Columbine at 10
In 1999 I was living in San Francisco, doing stand-up and generally being a cynical lout, and someone I knew back then was actually a graduate of Columbine High School, something I unfortunately only found out after doing some half-assed Columbine joke about what it would be like at the 10-year reunion. Look before you leap, kids.
And that goes double with the retrospectives of the Columbine massacre, which the media drove along using a narrative completely at odds with the truth (kudos to USA Today for some good reporting correcting the record):
They weren't goths or loners.
The two teenagers who killed 13 people and themselves at suburban Denver's Columbine High School 10 years ago next week weren't in the "Trenchcoat Mafia," disaffected videogamers who wore cowboy dusters. The killings ignited a national debate over bullying, but the record now shows Eric Harris and Dylan Klebold hadn't been bullied — in fact, they had bragged in diaries about picking on freshmen and "fags."
Their rampage put schools on alert for "enemies lists" made by troubled students, but the enemies on their list had graduated from Columbine a year earlier. Contrary to early reports, Harris and Klebold weren't on antidepressant medication and didn't target jocks, blacks or Christians, police now say, citing the killers' journals and witness accounts. That story about a student being shot in the head after she said she believed in God? Never happened, the FBI says now.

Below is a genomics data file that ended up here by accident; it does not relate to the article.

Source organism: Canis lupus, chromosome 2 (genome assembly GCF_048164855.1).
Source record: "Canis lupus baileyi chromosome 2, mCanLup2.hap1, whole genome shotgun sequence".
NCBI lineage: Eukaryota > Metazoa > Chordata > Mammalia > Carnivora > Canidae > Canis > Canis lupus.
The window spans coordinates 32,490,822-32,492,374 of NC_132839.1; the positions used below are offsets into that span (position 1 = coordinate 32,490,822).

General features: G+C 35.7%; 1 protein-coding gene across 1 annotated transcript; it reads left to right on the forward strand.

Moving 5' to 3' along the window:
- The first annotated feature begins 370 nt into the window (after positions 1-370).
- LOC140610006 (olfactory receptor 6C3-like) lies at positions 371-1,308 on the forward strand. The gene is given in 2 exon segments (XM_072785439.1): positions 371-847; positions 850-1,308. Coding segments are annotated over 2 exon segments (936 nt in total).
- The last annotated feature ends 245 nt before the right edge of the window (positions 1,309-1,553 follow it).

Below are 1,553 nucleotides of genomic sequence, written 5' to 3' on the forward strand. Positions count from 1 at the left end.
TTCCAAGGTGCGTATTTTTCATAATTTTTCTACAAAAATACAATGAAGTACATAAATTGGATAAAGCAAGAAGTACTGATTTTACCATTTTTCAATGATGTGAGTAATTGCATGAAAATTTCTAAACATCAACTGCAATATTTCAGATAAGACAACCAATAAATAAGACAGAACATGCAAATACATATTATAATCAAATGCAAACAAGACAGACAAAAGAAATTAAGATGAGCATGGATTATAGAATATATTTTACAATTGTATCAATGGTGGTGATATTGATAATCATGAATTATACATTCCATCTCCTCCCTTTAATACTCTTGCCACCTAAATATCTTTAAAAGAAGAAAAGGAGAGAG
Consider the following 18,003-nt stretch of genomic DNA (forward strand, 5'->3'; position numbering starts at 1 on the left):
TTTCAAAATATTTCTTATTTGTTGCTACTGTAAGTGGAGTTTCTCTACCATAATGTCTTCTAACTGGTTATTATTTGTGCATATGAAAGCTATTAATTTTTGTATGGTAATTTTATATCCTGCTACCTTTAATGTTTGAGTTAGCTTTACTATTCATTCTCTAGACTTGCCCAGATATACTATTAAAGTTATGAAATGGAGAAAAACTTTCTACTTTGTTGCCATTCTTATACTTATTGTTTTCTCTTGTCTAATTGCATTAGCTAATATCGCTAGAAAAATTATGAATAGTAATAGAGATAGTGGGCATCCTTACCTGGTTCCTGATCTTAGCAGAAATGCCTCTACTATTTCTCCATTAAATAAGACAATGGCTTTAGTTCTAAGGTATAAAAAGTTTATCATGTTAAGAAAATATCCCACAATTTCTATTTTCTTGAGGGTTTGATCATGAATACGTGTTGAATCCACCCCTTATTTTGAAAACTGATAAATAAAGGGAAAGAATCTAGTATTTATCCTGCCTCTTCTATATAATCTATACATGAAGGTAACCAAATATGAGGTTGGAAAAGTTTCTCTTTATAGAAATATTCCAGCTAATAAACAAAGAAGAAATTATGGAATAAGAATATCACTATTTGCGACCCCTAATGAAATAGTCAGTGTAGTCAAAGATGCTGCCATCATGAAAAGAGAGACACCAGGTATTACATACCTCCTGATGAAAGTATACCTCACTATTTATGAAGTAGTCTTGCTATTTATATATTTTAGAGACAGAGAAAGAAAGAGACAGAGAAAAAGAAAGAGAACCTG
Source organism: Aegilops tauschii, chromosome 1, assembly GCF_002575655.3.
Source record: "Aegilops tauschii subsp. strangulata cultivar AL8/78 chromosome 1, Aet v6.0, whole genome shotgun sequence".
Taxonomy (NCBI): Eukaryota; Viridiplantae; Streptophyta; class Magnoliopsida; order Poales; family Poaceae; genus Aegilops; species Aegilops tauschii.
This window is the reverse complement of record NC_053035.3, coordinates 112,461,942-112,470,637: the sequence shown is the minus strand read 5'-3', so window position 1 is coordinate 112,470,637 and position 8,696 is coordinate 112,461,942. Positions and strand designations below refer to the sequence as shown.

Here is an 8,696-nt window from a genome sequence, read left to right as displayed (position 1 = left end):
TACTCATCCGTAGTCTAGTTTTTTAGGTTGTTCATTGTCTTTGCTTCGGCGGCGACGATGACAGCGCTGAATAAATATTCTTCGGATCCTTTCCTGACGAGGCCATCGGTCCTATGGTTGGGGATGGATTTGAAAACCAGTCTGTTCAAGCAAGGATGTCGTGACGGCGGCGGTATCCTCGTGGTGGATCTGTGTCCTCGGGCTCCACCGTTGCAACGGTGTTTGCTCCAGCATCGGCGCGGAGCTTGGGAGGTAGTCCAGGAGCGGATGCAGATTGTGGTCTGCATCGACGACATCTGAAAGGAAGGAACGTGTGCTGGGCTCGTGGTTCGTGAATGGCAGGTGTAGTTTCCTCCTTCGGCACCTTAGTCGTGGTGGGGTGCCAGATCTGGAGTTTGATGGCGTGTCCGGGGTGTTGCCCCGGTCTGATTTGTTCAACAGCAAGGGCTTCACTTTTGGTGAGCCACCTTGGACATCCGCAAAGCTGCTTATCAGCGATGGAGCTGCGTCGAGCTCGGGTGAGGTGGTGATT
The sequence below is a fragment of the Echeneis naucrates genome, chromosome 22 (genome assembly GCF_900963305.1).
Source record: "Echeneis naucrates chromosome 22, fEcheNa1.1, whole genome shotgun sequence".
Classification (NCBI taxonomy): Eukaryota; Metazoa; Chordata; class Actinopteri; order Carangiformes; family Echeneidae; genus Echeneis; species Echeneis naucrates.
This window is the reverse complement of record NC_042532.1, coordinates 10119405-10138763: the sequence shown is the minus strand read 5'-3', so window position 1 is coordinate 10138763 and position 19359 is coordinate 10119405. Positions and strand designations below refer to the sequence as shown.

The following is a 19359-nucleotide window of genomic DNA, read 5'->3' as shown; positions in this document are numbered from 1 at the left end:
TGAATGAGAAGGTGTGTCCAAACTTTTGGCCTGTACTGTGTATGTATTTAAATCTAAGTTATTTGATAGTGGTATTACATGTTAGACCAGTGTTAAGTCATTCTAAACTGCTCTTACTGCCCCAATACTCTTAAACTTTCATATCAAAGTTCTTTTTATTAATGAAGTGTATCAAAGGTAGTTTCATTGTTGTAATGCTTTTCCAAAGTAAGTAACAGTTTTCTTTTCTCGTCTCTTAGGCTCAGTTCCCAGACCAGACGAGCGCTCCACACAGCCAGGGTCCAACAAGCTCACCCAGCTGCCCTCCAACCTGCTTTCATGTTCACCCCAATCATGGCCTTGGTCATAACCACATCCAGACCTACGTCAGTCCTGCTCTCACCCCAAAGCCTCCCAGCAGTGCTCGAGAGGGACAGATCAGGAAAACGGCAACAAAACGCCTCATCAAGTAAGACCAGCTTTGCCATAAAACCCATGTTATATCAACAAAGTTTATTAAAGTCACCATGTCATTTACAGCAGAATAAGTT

A decade after Harris and Klebold made Columbine a synonym for rage, new information — including several books that analyze the tragedy through diaries, e-mails, appointment books, videotape, police affidavits and interviews with witnesses, friends and survivors — indicate that much of what the public has been told about the shootings is wrong.
Harris and Klebold were psychologically disturbed, not driven to rage through constant torment. They wanted to kill thousands of people, and if Harris knew how to build a bomb or had the money to do it properly, they would have. The entire thing is terribly frightening, from the standpoint of the media misinformation, the true intent of the criminals, everything. I think we've solved a couple of these problems, but not all, and some are probably unsolvable.
Sam Smith at Scholars & Rogues has more.